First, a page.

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Source: The Conversation (Au and NZ) – By Amanda Meyer, Lecturer of Human Anatomy, University of Western Australia

Curious Kids is a series for children. If you have a question you’d like an expert to answer, send it to curiouskids@theconversation.edu.au You might also like the podcast Imagine This, a co-production between ABC KIDS listen and The Conversation, based on Curious Kids.

Why do we have fingernails and toenails? – Jake (age 9) and Ben (age 7), Melbourne.

The reason we have fingernails and toenails is not to pick our noses or to scratch our siblings.

The short answer is we have evolved to have nails because they help us pick things up (like food), pick things off (like bugs), and hold tightly onto things.

Early humans who had these type of nails (instead of claws) tended to live long enough to have babies and pass on the fingernails gene to their kids. So over time, the number of human ancestors with nails grew and the number with claws shrunk. That’s how evolution works.

But the story goes back further than that.

Flat nails are better than claws for grasping. Shutterstock

Our primate ancestors and cousins

Humans are members of the primate family. The primates are the most intelligent group of mammals (mammals are animals who do not lay eggs). Primates have evolved to have nails.

That’s why you see primates like apes and monkeys also have nails on all their fingers and toes, as well as our closest primate “cousins”: gibbons, bonobos, chimpanzees, gorillas and orangutans.

While humans don’t usually use our toes these days to pick things up, our primate cousins do. So our toenails are a hangover from a time in our evolutionary past where we often used our feet to pick stuff up and pick stuff off.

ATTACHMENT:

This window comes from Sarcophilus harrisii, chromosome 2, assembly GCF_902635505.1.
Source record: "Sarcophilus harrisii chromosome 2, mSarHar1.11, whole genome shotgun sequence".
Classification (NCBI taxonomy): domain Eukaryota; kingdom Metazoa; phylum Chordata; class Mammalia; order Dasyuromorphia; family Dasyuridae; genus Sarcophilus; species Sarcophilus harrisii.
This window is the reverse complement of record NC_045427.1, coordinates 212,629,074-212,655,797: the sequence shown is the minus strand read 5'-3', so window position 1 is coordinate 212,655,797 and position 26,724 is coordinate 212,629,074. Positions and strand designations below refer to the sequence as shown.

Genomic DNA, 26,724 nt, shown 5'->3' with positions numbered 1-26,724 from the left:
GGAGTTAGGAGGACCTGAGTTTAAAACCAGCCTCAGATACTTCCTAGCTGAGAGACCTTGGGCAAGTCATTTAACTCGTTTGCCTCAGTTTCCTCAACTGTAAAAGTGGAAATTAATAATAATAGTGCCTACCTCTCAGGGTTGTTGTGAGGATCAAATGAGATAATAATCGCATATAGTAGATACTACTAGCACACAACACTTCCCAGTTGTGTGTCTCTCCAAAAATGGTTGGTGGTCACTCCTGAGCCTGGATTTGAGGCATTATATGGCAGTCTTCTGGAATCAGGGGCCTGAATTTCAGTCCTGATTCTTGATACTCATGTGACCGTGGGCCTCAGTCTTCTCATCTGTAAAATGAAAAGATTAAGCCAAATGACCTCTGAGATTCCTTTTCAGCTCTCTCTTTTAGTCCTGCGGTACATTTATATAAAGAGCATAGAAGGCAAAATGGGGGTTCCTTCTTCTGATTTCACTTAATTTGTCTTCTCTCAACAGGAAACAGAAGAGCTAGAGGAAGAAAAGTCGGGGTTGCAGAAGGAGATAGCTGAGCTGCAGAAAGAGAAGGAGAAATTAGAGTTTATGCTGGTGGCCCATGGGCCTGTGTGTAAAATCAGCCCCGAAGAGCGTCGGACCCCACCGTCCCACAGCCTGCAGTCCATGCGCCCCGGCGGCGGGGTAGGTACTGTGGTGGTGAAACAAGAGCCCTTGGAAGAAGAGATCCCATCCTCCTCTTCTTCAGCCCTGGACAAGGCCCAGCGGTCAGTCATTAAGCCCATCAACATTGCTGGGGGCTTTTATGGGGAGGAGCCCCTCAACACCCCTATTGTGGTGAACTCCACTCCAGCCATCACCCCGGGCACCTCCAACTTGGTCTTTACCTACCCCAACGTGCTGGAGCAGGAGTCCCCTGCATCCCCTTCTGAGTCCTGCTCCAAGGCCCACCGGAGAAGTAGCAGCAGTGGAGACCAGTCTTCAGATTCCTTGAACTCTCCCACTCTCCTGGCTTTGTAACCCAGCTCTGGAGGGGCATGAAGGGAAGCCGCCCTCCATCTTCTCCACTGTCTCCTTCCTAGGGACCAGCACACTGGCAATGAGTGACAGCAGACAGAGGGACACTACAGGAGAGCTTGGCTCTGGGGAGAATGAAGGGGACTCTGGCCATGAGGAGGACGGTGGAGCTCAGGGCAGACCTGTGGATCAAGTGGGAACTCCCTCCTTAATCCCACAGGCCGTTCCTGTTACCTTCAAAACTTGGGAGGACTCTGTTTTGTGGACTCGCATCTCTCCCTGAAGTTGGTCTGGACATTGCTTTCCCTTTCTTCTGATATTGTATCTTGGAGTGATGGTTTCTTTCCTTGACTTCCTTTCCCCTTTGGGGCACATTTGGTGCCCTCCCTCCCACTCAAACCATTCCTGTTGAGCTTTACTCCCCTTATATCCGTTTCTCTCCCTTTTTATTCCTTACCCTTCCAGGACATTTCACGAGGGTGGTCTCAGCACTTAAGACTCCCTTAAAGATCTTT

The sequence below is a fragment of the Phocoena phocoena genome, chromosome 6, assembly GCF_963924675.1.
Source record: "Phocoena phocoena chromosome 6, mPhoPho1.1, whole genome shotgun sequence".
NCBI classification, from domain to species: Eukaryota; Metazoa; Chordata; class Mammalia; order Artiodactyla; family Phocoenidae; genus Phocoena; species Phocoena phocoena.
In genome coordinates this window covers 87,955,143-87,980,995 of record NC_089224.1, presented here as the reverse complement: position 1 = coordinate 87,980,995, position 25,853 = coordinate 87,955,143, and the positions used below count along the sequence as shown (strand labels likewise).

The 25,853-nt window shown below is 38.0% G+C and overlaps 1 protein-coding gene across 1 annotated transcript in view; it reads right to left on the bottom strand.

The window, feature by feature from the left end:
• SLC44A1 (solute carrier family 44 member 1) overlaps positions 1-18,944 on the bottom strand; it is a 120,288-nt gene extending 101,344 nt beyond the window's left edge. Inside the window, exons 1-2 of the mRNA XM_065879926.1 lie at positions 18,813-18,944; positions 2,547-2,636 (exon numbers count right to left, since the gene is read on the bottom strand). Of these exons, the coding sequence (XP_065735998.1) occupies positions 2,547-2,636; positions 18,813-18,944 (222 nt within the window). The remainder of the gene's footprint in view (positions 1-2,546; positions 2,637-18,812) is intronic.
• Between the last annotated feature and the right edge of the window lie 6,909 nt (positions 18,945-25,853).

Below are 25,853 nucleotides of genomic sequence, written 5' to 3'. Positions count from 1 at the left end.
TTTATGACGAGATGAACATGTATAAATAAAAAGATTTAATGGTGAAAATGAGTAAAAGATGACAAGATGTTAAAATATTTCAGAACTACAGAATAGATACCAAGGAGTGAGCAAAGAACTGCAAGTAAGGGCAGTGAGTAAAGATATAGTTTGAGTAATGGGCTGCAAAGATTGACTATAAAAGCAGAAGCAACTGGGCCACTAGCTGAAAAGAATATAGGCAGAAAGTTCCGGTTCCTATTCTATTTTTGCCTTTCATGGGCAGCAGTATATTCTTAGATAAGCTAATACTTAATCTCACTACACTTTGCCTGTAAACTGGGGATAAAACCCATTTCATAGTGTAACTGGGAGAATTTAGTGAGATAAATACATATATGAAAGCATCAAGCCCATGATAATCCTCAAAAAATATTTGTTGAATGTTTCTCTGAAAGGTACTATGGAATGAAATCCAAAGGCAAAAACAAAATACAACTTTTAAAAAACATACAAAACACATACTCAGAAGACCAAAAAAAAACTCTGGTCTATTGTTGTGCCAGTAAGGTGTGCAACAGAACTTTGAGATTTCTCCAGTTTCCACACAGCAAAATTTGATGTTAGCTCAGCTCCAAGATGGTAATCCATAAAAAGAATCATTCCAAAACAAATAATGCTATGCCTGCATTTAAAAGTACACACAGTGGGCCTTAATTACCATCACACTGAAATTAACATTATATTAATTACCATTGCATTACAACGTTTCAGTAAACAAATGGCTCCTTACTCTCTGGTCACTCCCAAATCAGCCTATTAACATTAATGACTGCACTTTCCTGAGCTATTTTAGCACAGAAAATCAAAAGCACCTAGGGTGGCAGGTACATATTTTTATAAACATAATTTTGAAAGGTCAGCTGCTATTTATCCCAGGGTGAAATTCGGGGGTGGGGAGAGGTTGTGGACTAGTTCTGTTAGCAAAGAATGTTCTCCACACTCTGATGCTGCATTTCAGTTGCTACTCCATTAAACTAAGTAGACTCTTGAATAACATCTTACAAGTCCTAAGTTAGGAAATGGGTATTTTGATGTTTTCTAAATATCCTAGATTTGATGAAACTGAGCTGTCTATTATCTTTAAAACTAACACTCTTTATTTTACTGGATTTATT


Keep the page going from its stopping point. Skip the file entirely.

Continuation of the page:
All these primates – including us – evolved from a common ancestor that had claws.

Here you can see a chimpanzee’s fingernails and toenails. Nils Rinaldi, CC BY-SA

Nails vs claws

So why did we evolve to have nails instead of claws? The answer is that nails let us do a lot of important things that you can’t do with claws.

Compare your nails to those of a dog or cat. Your nails are wide, flat and shield-shaped. They are also on the back of the tip of your fingers and toes.

A dog or cat has claws that are thin, curved and pointed. They wrap around the end of their “fingers” and “toes”.

Claws are great for scratching but would get in the way if you had to hold a tool or pick up something tiny. Shuttertock

By having nails, you can pick up tiny things like small LEGO bricks off the ground, pick off stickers, or pick a bug off you easily. You can make and use tools. Can a cat do that with its claws? No! In fact, having super-long, clawlike nails can make it really hard to do a lot of things humans need to do – like eating, washing and holding things.

Without nails, it would be much harder to pick up small things. Shutterstock

On the other hand, claws are useful for some things that cats and dogs often need to do.

By having claws, your cat can quickly run up a tree (even if it doesn’t have many lower branches) to catch a bird. Plus your dog can dig up your backyard in one afternoon (to find food, for example).

Primates also climb trees but we mostly do it by grasping onto branches, and long claws get in the way when you’re grasping. Nails provide a rigid backing to primates’ fingertips to improve grasping. We dig too, of course, but we use tools for that. You don’t have the same needs as a dog or a cat, so you don’t have the same type of nails or claws.

Each type of animal has evolved to have the type of finger-covering (either claws or nails) that best suits its needs.

Read more: Curious Kids: how do tongues taste food?

What if we didn’t have nails?

Imagine for a moment that humans didn’t have nails. First, a lot of nail salons would go out of business, and we couldn’t enjoy painting our nails lots of different colours.

But more importantly, having a lump of soft skin at the end of our fingers would make it harder to hold things and control our grip on them. The ends of our fingers and toes have changed to match our changed lives.

So next time you’re at the zoo, look at the hands of gibbons, chimpanzees, gorillas and orangutans, and you’ll see they have nails just like yours. Think about all the amazing things we primates can do with nails.

Orangutan nails are not that different to ours. Shutterstock

Read more: Curious Kids: is everything really made of molecules?

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ref. Curious Kids: why do we have fingernails and toenails? – http://theconversation.com/curious-kids-why-do-we-have-fingernails-and-toenails-110989